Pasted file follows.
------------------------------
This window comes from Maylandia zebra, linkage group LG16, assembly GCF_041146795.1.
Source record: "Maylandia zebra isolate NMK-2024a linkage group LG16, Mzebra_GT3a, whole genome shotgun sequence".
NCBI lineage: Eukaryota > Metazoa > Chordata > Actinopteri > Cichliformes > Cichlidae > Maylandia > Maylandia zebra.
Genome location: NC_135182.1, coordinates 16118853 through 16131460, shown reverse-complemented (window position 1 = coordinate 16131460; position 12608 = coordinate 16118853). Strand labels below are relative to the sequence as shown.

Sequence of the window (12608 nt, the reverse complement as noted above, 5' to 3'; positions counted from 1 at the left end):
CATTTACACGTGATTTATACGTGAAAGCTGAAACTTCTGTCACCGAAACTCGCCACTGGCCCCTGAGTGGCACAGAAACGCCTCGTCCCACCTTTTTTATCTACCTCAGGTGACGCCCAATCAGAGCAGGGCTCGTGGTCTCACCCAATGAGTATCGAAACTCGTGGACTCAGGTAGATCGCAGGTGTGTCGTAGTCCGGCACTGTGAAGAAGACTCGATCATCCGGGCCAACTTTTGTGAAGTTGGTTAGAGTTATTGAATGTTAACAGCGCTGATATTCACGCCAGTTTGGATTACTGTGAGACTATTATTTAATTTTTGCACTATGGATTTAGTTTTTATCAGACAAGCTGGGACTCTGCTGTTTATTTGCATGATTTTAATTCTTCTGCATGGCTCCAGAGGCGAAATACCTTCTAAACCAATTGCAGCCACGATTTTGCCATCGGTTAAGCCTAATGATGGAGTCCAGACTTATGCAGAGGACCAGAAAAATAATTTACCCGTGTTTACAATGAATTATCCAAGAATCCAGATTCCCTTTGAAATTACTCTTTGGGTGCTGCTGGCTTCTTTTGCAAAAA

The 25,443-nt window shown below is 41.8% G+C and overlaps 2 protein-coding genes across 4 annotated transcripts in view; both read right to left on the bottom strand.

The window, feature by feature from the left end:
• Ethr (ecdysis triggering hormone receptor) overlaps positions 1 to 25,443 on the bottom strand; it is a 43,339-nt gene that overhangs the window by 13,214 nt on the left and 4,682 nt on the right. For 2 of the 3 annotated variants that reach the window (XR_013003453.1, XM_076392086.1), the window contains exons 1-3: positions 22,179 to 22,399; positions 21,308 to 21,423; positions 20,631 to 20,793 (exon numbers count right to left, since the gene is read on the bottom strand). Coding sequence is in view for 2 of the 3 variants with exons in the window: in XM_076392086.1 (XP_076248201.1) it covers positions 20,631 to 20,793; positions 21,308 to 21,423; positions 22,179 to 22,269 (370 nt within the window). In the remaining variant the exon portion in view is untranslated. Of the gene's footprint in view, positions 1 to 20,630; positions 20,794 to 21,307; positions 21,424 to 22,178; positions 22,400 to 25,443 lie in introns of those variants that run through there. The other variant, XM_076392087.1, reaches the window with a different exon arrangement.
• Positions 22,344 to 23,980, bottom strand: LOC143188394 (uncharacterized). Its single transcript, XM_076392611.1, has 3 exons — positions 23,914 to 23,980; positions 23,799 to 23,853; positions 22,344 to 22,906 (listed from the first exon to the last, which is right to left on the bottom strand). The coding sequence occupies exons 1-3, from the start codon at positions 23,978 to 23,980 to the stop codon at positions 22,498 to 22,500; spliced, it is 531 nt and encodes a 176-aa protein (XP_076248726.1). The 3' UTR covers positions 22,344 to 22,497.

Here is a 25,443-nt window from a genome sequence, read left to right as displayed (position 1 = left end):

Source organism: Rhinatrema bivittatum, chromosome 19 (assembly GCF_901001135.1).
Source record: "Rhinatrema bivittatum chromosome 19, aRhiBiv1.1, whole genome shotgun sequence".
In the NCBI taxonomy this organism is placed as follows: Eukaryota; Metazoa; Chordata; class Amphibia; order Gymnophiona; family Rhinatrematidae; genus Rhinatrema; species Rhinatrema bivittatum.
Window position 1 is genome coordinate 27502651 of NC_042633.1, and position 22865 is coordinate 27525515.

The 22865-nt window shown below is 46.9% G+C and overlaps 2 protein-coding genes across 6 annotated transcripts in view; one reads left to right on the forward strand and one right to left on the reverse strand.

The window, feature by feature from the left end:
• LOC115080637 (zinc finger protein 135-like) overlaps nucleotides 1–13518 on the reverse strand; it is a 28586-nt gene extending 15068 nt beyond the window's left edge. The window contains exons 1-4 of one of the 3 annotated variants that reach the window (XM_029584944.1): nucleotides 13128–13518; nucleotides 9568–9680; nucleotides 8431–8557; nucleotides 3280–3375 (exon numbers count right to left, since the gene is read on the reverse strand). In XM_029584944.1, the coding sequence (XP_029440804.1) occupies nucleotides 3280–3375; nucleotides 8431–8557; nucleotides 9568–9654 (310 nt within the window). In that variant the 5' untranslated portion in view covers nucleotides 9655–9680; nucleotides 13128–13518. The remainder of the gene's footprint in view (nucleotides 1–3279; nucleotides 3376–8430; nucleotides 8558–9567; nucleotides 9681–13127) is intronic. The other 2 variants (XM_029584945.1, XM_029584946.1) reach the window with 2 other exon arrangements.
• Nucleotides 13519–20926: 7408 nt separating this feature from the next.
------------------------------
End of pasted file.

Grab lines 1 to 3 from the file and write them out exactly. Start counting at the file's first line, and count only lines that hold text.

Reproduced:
This window comes from Maylandia zebra, linkage group LG16, assembly GCF_041146795.1.
Source record: "Maylandia zebra isolate NMK-2024a linkage group LG16, Mzebra_GT3a, whole genome shotgun sequence".
NCBI lineage: Eukaryota > Metazoa > Chordata > Actinopteri > Cichliformes > Cichlidae > Maylandia > Maylandia zebra.